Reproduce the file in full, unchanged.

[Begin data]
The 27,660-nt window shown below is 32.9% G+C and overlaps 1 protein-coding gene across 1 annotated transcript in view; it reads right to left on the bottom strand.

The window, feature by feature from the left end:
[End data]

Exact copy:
The 27,660-nt window shown below is 32.9% G+C and overlaps 1 protein-coding gene across 1 annotated transcript in view; it reads right to left on the bottom strand.

The window, feature by feature from the left end: